The forgotten past of Richards Park

Resting in a corner of Richards Park are six stone carved benches that are more than 100 years old and totally forgotten and neglected.

Published: 08th October 2013 09:20 AM  |   Last Updated: 08th October 2013 09:34 AM   |  A+A-


If one takes a walk down memory lane, the city, built by Kempegowda and later occupied by the British, is literally strewn with historical sites and relics. Resting in a corner of Richards Park are six stone carved benches that are more than 100 years old and totally forgotten and neglected.

History that goes unnoticed by the passersby, the residents, the morning walkers, the cafe owners, the coffee drinkers. This will soon perish, only to be documented in tattered yellow pages.

Another relic that is approximately hundred years old, a sign post carved out of a single stone also lies casually in a corner of Viviani Road. It stood tall and proud on this road six months back but rampant construction has led to its destruction. This quaint neighbourhood is fast falling prey to the clutches of urbanisation. “This signboard is from early 1900. But people don’t care about these things anymore. They don’t want them. This sign post was removed by the construction site workers,” says Pradeep Sinha from the Richards Town Residents Association.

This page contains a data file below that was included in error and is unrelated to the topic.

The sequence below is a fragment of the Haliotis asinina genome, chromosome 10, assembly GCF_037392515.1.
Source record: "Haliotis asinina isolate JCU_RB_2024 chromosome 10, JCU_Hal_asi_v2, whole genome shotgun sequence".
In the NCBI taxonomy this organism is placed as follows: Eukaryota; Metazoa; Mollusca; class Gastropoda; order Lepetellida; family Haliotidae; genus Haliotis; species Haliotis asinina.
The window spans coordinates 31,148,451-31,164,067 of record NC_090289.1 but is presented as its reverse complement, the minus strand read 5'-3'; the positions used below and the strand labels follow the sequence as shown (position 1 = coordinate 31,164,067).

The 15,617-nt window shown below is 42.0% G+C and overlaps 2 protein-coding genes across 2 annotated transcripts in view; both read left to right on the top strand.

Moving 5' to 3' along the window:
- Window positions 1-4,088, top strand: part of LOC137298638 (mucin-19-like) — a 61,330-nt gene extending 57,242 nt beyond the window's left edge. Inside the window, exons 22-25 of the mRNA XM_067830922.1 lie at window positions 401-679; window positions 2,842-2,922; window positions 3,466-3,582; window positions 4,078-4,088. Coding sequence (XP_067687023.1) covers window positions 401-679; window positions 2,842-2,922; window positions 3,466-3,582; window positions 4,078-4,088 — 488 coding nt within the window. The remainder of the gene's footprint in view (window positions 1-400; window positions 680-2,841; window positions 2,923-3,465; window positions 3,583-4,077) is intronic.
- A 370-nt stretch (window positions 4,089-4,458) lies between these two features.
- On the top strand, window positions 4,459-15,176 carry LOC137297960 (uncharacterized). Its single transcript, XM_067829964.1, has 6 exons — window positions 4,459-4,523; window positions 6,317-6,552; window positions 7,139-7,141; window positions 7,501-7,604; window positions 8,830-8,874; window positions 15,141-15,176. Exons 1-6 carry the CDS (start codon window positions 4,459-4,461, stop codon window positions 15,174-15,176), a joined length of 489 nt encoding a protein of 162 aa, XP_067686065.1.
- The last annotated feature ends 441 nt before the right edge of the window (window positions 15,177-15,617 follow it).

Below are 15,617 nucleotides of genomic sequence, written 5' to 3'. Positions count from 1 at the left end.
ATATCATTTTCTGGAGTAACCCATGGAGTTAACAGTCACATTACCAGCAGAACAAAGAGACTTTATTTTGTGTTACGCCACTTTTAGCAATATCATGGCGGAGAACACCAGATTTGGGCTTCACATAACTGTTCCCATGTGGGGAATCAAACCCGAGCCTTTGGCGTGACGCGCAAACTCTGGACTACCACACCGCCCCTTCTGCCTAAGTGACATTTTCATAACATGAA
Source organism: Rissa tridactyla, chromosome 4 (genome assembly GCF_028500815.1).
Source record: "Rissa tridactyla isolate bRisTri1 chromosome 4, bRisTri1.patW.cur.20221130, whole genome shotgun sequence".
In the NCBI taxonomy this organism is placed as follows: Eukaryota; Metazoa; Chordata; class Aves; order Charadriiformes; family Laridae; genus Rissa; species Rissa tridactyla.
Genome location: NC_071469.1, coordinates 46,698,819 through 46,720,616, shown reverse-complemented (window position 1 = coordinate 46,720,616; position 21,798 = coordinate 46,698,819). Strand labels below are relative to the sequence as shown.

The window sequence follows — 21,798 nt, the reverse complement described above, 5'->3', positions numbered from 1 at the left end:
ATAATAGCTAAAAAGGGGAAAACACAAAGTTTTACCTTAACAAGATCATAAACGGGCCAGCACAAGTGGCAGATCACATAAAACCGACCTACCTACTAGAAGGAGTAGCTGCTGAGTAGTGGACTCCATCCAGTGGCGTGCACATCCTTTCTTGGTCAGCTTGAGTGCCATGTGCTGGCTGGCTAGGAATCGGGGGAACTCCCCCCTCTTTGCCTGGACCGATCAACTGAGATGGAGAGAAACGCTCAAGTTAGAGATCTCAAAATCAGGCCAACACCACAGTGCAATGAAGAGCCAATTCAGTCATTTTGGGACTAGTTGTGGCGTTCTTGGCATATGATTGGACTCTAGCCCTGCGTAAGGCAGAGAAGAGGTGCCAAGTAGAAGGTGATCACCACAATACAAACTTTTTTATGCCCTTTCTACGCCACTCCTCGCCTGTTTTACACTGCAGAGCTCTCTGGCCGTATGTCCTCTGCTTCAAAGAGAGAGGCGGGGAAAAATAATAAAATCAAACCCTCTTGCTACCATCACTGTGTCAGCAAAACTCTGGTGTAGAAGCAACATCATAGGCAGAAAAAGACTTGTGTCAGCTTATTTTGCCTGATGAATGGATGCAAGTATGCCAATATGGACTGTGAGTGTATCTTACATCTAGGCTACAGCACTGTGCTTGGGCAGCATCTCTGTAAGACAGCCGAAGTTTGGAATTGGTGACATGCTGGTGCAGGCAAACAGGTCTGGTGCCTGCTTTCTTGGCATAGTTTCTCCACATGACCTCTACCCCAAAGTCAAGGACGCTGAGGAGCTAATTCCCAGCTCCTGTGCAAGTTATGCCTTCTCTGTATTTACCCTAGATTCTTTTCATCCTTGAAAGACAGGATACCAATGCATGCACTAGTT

Similar is the plight of six benches in Richards Park that have stood the test of time. As you take a walk around this park, you can distinctly make out benches made out of solid stone, with intricate carvings on them. Some even have unique features like arm rests. The single slab bench, bolted down with thick iron nails, is testimony to the style followed during the British Raj. The Richards Town Residents Association members say that all these benches belong approximately to 1905 when the park was built.

Ironically, the walkers in the park remain oblivious to these historical marvels.

People sitting on these benches, day in and out, don’t even know they are actually sitting on pieces of history. Also the newer benches have completely overshadowed these relics.

“Concrete benches with back rests were installed about thirty years back and then the corporation put up hideous orange benches around eight years back. You can see the evolution of benches in a span of 100 years,” laments Sinha.

The Richards Town Resident’s Association is yet to notify the existence of these relics to the concerned authorities.


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